What Does Success Mean To You?

Celebrating Art

 

 
What does winning mean to you? Awards? Money? Fame? Does it only count as a win if it is awarded by an outside source? If you award your own wins does that mean you are strong or that you are deluded?

Would you choose Van Gogh, hailed as a creative genius but unappreciated in your lifetime, or Fanny Fern, a popular author now forgotten by most of us, Fanny Fern in The New York Ledger?

Would you rather win with a bad ride or lose with a good ride?

Can you come in second & win? Can you come in first and lose?

Related to my New Years Day post [Onwards].

Wondering about my answers?

My love of horse show ribbons & my need for external validation is a matter of record, 2843 posts and counting.

Fanny Fern. Hands down.

I honestly do not have answer to win/bad ride vs lose/good ride. Winning with a good ride would be nice. I remember posing this question to a super-competitive friend. She looked at me like she could not understand why I bothered to ask.

Yup. “Coming second to her was like winning without the blue.” [Perspective, the first part, before I start fussing]

You?

Thank you for reading,
Katherine Walcott

Categories: Art

6 replies »

  1. Lots of food for thought in this one…thank you πŸ™‚
    Not gonna clog up your comments with the pages and pages it would take to untangle this in my mind but in short – success is different to winning for me. Winning takes too much competitiveness for my comfort and only I get to judge whether I have succeeded.

  2. I have on several occasions been what I call top of the second flight. We were 6th in a class of 75, and the 5 in front of us were all pros with rising-star young horses. We couldn’t have beaten them if they’d stopped in the middle of the class for tea.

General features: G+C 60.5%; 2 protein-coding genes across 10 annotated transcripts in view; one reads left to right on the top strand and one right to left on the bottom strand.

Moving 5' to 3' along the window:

Overall, my philosophy on winning is “if teacher is happy, everyone is happy”. Prizes are gravy; I’d never turn one down, but if I’m doing the best I can on the day, that’s the important part.

  3. If I lose with a good ride, if that ride is better than the one I did before, that’s a win.
    In the county fair, if I could see why I got the placing I did, I’m – I was, don’t compete anymore – OK with that. Winning 5th prize for cookies in the county fair was great because there were dozens of cookies. Yea me! I’d like to win a ribbon at a quilt show, but due to complicated circumstances haven’t quilted in a while.
    I’d pick Van Gogh. I’m unappreciated in my lifetime. πŸ™‚

  4. I don’t compete and will probably never travel that road again. (Been competitive in oh, so many sports) Regardless, there are good rides, great rides and not so great rides. I think many things factor into our perception of how we categorize our rides. For me, I mostly strive to have fun. If I’m trying to accomplish something and do, then that probably counts toward a good, maybe even a great ride. If I don’t, does that make it a not so great ride? Not always. For me, the hardest part about riding at this age and stage has been learning how to keep the right amount of pressure on the progress accelerator. Progress for me, progress for the horse. So I try to balance that with just “fun” rides. Rides where I try to take all the (mental) pressure and judgements away and just enjoy what my horse brings to the table. And if the sun is shining too? Then that definitely counts as a great ride. πŸ˜‰

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